Book #25 of 2016: Doctor Death by Lene Kaaberbol


From the New York Times bestselling coauthor of The Boy in the Suitcase, a gripping historical thriller and poignant coming-of-age story set in nineteenth-century France.

Madeleine Karno is an ambitious young woman eager to shatter the confines of her provincial French town. Driven and strong headed, Madeleine is set apart by her unusual occupation: assisting her father, Dr. Albert Karno, in his job as a forensic doctor.

The year is 1894, and a young girl is found dead on the snowy streets of Varbourg. Dr. Karno is called in to determine the cause of her death, but before he can examine the body, the girl’s family forbids the autopsy from taking place. The only anomaly he manages to find is in the form of a mite in her nostril. Shortly after, several other dead bodies are discovered throughout the city, and Madeleine, her father, and the city commissioner must use the new science of forensic evidence to solve the mysterious cases before they all become the next victims of a deadly disease – or of a heinous murderer.

 I found this book through my library’s eaudio system. I know I’ve mentioned it before, but I love listening to books. I do it in the car and when I’m doing chores. It keeps me awake during those god awful hours of driving and it keeps me going during the boring labor.

I really liked this book. The mystery kept me thinking of different things and I didn’t realize who the killer was until near the very end. The book isn’t police procedural, but could be considered as such for the time period it is set in. I found the book to be more about mankind and the struggle for freedom of all sorts.

Madeleine Karno, our heroine and narrator, is an intellectual. She would rather look inside a microscope and draw out her specimens than to draw out sceneries. Instead of needlepoint, she would rather use that needle and thread to sew up a person. Miss Karno is a woman above her time. She values logic over love and finds her phyiscal needs to be distracting and almost debilitating. Despite this, she is a feminine woman. She is strong and the circumstances of the mystery is what gives her that nudge into acceptance in the scientific field.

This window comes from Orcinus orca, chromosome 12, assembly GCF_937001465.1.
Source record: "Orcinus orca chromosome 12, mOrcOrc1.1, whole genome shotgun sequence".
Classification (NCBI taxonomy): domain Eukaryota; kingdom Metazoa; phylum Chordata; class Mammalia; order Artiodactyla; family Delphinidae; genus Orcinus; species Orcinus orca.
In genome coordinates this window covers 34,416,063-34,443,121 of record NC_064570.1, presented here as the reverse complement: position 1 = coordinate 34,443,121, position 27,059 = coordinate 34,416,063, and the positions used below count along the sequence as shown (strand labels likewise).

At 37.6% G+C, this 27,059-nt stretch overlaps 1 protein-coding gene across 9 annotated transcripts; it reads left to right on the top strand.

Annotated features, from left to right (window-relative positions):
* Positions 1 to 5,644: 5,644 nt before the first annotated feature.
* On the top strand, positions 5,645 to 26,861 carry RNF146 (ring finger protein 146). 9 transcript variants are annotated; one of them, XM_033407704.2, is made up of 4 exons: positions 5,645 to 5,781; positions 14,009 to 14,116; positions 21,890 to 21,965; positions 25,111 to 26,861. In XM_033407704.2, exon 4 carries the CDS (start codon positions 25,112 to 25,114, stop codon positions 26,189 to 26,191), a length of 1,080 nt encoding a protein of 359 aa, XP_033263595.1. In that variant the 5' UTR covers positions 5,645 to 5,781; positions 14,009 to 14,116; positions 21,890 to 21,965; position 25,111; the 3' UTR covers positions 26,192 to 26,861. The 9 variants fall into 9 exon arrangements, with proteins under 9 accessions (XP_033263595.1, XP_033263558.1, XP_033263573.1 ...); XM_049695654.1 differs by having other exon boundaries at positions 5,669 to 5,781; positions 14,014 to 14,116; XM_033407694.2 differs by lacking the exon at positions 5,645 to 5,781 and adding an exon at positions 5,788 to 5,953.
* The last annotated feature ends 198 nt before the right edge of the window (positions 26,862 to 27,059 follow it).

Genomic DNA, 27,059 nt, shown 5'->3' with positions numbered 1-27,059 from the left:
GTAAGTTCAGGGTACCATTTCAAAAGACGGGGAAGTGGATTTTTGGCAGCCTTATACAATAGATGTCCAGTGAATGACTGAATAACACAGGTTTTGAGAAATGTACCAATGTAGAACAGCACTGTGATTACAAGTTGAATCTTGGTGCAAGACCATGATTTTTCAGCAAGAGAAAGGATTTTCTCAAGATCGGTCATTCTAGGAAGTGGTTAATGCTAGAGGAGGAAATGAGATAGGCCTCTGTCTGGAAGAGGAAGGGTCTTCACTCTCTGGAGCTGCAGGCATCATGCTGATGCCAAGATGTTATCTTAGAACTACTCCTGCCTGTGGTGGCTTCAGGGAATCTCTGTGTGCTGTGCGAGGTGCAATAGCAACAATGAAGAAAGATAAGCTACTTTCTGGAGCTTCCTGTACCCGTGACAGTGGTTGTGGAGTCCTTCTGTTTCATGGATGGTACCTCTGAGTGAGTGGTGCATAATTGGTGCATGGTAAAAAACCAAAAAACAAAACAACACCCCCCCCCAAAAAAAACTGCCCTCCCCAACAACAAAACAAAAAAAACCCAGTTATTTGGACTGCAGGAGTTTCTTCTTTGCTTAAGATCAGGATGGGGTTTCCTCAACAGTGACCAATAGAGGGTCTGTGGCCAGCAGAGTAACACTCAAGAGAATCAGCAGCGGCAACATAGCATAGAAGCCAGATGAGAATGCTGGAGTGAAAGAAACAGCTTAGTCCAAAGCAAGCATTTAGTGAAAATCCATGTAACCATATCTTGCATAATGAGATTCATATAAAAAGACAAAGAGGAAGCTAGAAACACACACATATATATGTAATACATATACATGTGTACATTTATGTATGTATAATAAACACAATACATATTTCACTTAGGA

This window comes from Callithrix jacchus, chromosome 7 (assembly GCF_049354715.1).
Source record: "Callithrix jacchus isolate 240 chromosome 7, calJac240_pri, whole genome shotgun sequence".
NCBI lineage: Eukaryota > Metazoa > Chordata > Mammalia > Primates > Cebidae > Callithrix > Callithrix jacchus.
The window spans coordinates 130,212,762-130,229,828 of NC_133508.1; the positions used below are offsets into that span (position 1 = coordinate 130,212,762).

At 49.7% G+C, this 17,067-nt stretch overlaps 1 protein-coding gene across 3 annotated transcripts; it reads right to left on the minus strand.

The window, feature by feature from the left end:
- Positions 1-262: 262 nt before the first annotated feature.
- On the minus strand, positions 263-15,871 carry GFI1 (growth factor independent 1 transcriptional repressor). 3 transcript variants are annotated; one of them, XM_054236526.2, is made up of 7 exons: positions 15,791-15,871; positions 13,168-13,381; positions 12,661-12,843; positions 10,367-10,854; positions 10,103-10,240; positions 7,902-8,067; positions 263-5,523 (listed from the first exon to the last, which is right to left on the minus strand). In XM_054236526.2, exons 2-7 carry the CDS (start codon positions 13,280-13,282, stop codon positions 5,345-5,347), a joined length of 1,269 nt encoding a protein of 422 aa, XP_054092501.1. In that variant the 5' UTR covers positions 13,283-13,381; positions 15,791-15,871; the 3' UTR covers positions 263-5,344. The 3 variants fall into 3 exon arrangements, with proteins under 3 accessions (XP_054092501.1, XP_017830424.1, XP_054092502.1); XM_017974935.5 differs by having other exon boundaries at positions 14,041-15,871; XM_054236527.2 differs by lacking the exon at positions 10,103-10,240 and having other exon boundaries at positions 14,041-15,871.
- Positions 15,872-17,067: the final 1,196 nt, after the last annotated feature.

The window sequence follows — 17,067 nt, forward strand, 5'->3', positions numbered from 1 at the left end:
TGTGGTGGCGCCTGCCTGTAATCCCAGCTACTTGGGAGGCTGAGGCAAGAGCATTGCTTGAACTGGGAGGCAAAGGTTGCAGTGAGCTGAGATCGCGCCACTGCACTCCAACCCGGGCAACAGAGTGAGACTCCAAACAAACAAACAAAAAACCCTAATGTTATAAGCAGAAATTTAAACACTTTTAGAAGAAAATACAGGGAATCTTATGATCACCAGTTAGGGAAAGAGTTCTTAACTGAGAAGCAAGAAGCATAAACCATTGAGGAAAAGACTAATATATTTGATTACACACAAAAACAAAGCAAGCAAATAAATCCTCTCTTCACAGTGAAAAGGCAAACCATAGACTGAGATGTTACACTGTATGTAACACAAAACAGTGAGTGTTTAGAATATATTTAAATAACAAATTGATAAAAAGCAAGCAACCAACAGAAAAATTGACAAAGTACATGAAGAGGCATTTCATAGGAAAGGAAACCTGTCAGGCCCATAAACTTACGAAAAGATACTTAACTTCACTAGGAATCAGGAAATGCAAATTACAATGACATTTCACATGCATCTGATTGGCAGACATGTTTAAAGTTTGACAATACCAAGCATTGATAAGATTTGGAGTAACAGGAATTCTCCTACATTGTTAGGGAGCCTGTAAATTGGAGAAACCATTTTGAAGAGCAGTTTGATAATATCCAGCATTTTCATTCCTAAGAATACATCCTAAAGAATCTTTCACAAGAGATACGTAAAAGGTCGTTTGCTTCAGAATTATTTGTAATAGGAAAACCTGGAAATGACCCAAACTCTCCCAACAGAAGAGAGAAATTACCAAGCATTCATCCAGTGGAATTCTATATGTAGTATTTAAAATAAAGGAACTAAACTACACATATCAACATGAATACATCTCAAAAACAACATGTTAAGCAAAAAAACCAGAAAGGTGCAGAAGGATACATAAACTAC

Well… almost acceptance. At least to a point where she may have her father allowing her new passion. She may not have the acceptance from the greater public though.

This fight of nature and nuture combined with feminine and masculine is seen throughout the book. I could probably write a mini essay on how this book is not only the beginnings of a feminist movement, but also solidifies the idea that both genders are equally strong even in their weaknesses.

Okay, the writing is good. Which is a must because so much could have been lost in translation, but I didn’t feel like it was. I was pulled into the scenes and I was seeing what Karno and others were seeing. I was experiencing the passion of the young girl who started it all. I could see the motivations of the killer, though I feel that there is clear mental stability issues. I was upset to see that the second book wasn’t translated in English yet.

If anyone knows when or how I can find out, please tell me!

In all, the book feels like what I’d suspect the time period felt like for a woman who wanted more than to be barefoot and pregnant. Actually, it hit home even for me today in that regard. The mystery was good and made me cringe at the ideas that had popped in my head (so glad it wasn’t the case). I would recommend it.

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